Written by: Heidi Reed, Director at One Forest
As parents, caregivers, and educators we are in constant motion with baby-proofing, screening, and guiding our children through risks in their world. One risk that holds a lot of fear is that of a tick bite. It istruly amazing how this small arachnid can cause such a big fear. The fear is real! I have done extensive research on ticks, have completed my Wilderness First Aid training, and have spent much time in the outdoors. Even still my motherly protective instinct goes into full worry mode when I see a tick crawling on a child’s skin and worse when it has already latched on. Being in the woods and in many natural settings, ticks are inevitable. However, there are some all-natural methods to keep your cool and stay safe.First, it’s about prevention. It’s always good to try to wear long pants and long sleeves when exploring. BUT kids love to get naked and I am not going to stop them from feeling wild and free!
Alternatively, you can spray them with an all-natural bug spray with deterring essential oils. I personally use California Baby’s Bug
Repellent  for babies and Doterra Terrashield Outdoor Blend  for young children and adults. Here  is some research the CDC collected on natural tick repellents. Also, the EPA has a great search engine  that helps determine how long products last and
whether they are better for ticks or mosquitos.
Check for ticks after leaving a tick habitat. Baths are good ways to secretly check for ticks during the tick seasons – March to mid May and August to November. They are looking for the warm areas on the body (behind ears, under arms, groin area, etc.).
If you find a tick grab a pair of good tweezers, or use a tick remover, and quickly pull it out (as close to the skin as possible). Make sure that the whole body of the tick is removed - including its head. It takes a long time for ticks to transmit disease into their host (your child). If you remove the tick within a few hours of it attaching the chances of getting a disease are very very low.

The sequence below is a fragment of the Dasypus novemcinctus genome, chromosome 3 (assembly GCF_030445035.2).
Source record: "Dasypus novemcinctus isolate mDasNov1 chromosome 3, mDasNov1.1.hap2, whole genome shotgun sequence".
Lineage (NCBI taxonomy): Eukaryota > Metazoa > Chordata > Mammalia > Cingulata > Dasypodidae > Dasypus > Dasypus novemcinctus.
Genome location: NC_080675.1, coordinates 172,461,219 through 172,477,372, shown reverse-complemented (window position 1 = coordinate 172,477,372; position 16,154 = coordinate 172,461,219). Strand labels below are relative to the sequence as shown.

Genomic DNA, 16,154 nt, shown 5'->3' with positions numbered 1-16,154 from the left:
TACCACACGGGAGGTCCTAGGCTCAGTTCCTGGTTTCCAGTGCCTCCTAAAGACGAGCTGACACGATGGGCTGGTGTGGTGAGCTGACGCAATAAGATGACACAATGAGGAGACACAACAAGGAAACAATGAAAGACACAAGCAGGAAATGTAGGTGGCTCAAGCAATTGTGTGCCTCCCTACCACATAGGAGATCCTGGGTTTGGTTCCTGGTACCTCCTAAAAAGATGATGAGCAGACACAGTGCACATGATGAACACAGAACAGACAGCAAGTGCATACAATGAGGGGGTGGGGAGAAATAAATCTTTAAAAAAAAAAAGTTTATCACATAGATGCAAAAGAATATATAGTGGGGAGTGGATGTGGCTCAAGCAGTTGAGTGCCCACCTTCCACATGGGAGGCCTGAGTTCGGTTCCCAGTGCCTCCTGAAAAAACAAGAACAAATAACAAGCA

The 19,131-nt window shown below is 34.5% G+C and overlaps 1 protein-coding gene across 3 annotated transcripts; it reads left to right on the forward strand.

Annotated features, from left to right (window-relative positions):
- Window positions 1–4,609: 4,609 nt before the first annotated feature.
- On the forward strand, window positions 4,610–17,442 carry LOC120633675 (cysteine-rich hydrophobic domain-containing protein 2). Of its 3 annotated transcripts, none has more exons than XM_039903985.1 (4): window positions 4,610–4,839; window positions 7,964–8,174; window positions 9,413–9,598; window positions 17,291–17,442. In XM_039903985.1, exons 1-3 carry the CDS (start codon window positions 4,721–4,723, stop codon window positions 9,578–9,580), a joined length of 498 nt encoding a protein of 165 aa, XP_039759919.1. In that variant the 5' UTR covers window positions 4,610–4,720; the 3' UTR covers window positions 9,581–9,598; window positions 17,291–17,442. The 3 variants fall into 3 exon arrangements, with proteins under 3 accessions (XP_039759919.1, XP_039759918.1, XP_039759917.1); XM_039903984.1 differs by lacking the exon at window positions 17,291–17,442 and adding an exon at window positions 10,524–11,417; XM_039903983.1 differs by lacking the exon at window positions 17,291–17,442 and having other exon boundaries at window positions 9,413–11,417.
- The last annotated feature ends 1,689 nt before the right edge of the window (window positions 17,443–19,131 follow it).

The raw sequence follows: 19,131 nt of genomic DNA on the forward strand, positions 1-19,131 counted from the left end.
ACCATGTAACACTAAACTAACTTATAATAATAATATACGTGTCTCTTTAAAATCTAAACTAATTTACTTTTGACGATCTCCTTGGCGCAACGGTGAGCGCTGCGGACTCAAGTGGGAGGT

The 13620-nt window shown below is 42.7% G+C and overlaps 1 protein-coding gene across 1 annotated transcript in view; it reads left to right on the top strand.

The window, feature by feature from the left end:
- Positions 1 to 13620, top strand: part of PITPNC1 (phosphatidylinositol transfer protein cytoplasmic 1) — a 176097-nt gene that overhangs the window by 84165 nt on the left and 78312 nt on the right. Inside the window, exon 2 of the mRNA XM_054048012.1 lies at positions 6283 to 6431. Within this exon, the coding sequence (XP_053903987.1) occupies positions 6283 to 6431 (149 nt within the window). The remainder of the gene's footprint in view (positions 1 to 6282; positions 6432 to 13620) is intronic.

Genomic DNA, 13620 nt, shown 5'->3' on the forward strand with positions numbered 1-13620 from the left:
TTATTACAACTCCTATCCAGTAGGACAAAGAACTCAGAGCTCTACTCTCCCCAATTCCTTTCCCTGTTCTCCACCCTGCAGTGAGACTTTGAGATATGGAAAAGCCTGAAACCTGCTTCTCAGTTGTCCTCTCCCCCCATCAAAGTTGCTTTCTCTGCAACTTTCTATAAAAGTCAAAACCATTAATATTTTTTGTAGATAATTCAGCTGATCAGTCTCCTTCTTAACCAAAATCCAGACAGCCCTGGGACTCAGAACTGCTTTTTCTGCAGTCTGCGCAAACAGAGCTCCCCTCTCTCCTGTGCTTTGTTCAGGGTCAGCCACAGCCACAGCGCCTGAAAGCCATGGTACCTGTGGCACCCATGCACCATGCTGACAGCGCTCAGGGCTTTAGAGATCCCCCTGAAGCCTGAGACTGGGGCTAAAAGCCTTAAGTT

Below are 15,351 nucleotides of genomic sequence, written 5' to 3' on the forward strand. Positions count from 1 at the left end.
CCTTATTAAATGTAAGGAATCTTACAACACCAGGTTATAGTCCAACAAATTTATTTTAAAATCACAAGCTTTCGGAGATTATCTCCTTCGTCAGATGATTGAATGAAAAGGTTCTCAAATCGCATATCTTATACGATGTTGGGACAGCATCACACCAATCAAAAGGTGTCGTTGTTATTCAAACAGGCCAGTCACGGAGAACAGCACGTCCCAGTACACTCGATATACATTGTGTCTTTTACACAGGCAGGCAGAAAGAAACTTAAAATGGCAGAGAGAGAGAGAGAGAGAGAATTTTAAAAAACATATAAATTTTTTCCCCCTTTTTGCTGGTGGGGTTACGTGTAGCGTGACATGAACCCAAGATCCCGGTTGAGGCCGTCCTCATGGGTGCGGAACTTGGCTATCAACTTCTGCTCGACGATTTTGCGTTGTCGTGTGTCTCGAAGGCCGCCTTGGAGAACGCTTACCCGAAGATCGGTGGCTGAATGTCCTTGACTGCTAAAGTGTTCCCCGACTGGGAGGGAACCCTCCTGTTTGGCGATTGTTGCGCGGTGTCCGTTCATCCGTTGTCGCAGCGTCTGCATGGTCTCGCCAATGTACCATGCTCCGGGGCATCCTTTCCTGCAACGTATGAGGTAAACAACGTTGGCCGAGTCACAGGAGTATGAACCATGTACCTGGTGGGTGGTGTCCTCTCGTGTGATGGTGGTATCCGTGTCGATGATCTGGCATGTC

I like to keep the ticks we find in the season on a piece of clear tape for further inspection and study.
Signs of Lyme disease are a rash around the bite location, a feeling of heavy body and limbs, and other flu-like symptoms. If you suspect you have Lyme disease it is better to see a doctor sooner rather than later.
It is important that we don’t create a fear of ticks in our children. Being educated, aware, and respectful of these creatures is important, but I believe we can do this in a way of wonder. Finding the language that works best for you and your family can help achieve a playful wonder so we can foster the childs curiosity and respect rather than their fear. In our family we would say something like this “That silly tick found your skin. We better
take it off and put it someplace else.” … Or “ Wow! That tick is really cool. Let’s take it off your skin so we can get a better look at it.” Then you put it on clear tape to observe the tick with a magnifying glass or microscope.
There are three ticks that you can find in Virginia. 1) Blacklegged Tick, 2) Lone Star Tick, and 3) American Dog Tick. Some cool facts about ticks are that they are arachnids and not insects because they have eight legs and no antennae. They are also an important part of their ecosystem providing food for birds, reptiles, and amphibians. Maybe you and your child can find more cool facts about ticks!
So get outside and leave the fear behind.
About the Author: Heidi Reed, Founder and Head Forest School Leader of One Forest, a forest farm and woodland activity space located in the foothills of the Blue Ridge Mountains of Virginia. When she is not leading programs in the woods at One Forest you will find her traveling, with her family, across the glob sharing her passion for nature. Follow her outdoor adventures on Instagram @one.forest